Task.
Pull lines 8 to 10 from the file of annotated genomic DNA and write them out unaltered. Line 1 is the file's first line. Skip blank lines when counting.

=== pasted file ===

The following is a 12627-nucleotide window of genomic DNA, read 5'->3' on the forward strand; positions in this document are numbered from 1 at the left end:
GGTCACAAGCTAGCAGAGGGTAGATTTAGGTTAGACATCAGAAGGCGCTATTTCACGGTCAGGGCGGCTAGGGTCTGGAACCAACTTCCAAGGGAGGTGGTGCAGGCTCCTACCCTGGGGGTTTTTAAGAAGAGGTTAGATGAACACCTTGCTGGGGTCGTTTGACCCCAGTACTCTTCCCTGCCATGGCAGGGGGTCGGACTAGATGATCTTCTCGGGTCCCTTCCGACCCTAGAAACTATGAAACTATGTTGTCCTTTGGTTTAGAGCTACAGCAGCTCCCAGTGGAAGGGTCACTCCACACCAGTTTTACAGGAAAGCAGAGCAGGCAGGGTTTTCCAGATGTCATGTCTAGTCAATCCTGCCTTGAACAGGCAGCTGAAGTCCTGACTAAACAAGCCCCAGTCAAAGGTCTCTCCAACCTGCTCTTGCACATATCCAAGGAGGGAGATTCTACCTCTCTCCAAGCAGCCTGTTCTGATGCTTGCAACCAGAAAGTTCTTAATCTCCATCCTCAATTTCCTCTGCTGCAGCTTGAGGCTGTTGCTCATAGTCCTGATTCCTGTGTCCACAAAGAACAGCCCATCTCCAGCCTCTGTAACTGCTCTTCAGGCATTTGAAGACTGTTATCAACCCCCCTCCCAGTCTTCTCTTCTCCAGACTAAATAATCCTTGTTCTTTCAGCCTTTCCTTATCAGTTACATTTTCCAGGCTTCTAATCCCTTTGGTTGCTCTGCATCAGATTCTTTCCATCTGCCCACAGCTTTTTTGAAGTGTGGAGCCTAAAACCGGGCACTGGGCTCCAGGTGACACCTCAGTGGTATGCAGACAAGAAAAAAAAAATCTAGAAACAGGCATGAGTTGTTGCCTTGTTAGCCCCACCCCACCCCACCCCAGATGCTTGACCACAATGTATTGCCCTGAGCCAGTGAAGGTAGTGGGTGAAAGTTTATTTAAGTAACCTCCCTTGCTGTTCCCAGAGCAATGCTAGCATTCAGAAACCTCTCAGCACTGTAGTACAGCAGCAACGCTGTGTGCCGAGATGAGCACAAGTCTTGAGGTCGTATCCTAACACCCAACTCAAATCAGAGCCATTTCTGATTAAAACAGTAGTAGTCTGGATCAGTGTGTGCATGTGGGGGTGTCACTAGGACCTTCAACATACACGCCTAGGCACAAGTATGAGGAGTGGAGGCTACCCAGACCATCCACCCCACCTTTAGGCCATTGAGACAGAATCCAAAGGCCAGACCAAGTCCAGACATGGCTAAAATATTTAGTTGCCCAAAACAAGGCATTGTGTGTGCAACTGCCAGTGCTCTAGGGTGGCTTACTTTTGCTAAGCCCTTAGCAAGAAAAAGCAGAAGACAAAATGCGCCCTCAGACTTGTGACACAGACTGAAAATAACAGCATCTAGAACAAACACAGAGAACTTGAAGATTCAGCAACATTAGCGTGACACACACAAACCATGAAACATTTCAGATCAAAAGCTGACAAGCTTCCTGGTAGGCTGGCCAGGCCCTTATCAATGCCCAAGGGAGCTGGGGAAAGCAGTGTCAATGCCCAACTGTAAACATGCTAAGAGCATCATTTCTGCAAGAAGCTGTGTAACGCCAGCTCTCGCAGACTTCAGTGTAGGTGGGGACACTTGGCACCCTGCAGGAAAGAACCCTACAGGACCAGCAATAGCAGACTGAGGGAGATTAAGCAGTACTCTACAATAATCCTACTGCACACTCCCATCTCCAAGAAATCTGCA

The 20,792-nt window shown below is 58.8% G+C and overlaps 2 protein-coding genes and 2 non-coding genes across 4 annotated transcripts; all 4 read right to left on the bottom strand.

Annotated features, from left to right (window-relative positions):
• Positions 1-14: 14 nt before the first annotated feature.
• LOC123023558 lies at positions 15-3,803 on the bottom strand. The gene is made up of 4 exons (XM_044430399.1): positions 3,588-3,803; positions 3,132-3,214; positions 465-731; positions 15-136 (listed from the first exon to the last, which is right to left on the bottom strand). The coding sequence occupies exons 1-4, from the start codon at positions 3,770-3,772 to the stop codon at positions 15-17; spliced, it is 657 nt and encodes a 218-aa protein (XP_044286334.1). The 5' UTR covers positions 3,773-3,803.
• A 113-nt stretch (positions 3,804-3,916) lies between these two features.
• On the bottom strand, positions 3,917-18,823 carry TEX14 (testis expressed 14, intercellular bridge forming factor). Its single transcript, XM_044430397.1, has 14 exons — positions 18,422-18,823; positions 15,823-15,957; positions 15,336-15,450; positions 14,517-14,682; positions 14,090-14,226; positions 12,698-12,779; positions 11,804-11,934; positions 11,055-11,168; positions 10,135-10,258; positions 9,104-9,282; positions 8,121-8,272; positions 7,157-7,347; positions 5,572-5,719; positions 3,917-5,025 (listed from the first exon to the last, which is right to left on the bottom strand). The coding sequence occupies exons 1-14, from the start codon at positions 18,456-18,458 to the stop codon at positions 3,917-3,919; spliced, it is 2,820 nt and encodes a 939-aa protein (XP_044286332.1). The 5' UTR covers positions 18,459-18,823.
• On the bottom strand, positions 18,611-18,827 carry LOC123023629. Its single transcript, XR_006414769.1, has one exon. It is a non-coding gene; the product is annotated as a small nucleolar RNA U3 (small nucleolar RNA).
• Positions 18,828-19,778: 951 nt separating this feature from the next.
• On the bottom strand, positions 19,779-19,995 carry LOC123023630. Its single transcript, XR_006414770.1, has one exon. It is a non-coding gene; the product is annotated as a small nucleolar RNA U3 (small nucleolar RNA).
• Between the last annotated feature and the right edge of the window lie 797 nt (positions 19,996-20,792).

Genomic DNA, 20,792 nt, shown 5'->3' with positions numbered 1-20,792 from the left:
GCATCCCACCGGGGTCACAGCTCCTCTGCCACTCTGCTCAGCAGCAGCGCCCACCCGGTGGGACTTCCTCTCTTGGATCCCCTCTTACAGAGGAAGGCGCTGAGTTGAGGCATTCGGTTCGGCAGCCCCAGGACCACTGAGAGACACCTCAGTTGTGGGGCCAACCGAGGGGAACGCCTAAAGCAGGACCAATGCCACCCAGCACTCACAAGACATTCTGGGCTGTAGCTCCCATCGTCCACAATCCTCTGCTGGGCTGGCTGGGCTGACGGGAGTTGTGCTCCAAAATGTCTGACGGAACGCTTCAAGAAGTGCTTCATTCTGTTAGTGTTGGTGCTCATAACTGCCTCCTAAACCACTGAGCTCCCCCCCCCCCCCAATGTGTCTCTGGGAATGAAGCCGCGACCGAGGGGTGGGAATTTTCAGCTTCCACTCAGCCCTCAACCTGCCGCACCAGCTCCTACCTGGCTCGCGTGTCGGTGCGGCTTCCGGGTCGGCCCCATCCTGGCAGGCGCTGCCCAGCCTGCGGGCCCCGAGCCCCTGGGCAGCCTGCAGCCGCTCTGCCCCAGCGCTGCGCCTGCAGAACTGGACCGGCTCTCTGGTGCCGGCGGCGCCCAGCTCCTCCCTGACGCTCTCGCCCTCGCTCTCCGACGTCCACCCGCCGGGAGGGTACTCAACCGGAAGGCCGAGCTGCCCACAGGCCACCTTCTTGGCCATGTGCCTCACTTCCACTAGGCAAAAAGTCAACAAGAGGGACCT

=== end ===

• On the bottom strand, positions 3,917-18,823 carry TEX14 (testis expressed 14, intercellular bridge forming factor). Its single transcript, XM_044430397.1, has 14 exons — positions 18,422-18,823; positions 15,823-15,957; positions 15,336-15,450; positions 14,517-14,682; positions 14,090-14,226; positions 12,698-12,779; positions 11,804-11,934; positions 11,055-11,168; positions 10,135-10,258; positions 9,104-9,282; positions 8,121-8,272; positions 7,157-7,347; positions 5,572-5,719; positions 3,917-5,025 (listed from the first exon to the last, which is right to left on the bottom strand). The coding sequence occupies exons 1-14, from the start codon at positions 18,456-18,458 to the stop codon at positions 3,917-3,919; spliced, it is 2,820 nt and encodes a 939-aa protein (XP_044286332.1). The 5' UTR covers positions 18,459-18,823.
• On the bottom strand, positions 18,611-18,827 carry LOC123023629. Its single transcript, XR_006414769.1, has one exon. It is a non-coding gene; the product is annotated as a small nucleolar RNA U3 (small nucleolar RNA).
• Positions 18,828-19,778: 951 nt separating this feature from the next.